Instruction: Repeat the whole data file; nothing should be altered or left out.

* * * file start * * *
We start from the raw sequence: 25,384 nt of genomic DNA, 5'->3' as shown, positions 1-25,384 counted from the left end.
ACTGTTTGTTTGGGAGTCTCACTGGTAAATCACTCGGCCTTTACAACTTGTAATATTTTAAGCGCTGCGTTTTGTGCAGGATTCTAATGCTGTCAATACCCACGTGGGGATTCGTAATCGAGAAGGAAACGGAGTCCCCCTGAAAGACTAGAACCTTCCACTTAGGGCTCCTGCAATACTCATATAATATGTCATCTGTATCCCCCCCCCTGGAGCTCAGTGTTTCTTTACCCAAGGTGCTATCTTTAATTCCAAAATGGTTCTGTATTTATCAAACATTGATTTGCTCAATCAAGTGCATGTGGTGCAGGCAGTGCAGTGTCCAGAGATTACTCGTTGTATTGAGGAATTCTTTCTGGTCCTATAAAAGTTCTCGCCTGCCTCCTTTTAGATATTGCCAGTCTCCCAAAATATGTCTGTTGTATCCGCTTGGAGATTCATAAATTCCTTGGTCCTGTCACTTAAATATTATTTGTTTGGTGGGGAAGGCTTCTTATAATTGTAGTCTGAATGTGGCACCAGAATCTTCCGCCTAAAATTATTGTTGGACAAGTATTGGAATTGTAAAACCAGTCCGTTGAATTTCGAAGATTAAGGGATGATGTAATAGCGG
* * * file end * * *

We start from the raw sequence: 25,384 nt of genomic DNA, 5'->3' as shown, positions 1-25,384 counted from the left end.
ACTGTTTGTTTGGGAGTCTCACTGGTAAATCACTCGGCCTTTACAACTTGTAATATTTTAAGCGCTGCGTTTTGTGCAGGATTCTAATGCTGTCAATACCCACGTGGGGATTCGTAATCGAGAAGGAAACGGAGTCCCCCTGAAAGACTAGAACCTTCCACTTAGGGCTCCTGCAATACTCATATAATATGTCATCTGTATCCCCCCCCCTGGAGCTCAGTGTTTCTTTACCCAAGGTGCTATCTTTAATTCCAAAATGGTTCTGTATTTATCAAACATTGATTTGCTCAATCAAGTGCATGTGGTGCAGGCAGTGCAGTGTCCAGAGATTACTCGTTGTATTGAGGAATTCTTTCTGGTCCTATAAAAGTTCTCGCCTGCCTCCTTTTAGATATTGCCAGTCTCCCAAAATATGTCTGTTGTATCCGCTTGGAGATTCATAAATTCCTTGGTCCTGTCACTTAAATATTATTTGTTTGGTGGGGAAGGCTTCTTATAATTGTAGTCTGAATGTGGCACCAGAATCTTCCGCCTAAAATTATTGTTGGACAAGTATTGGAATTGTAAAACCAGTCCGTTGAATTTCGAAGATTAAGGGATGATGTAATAGCGG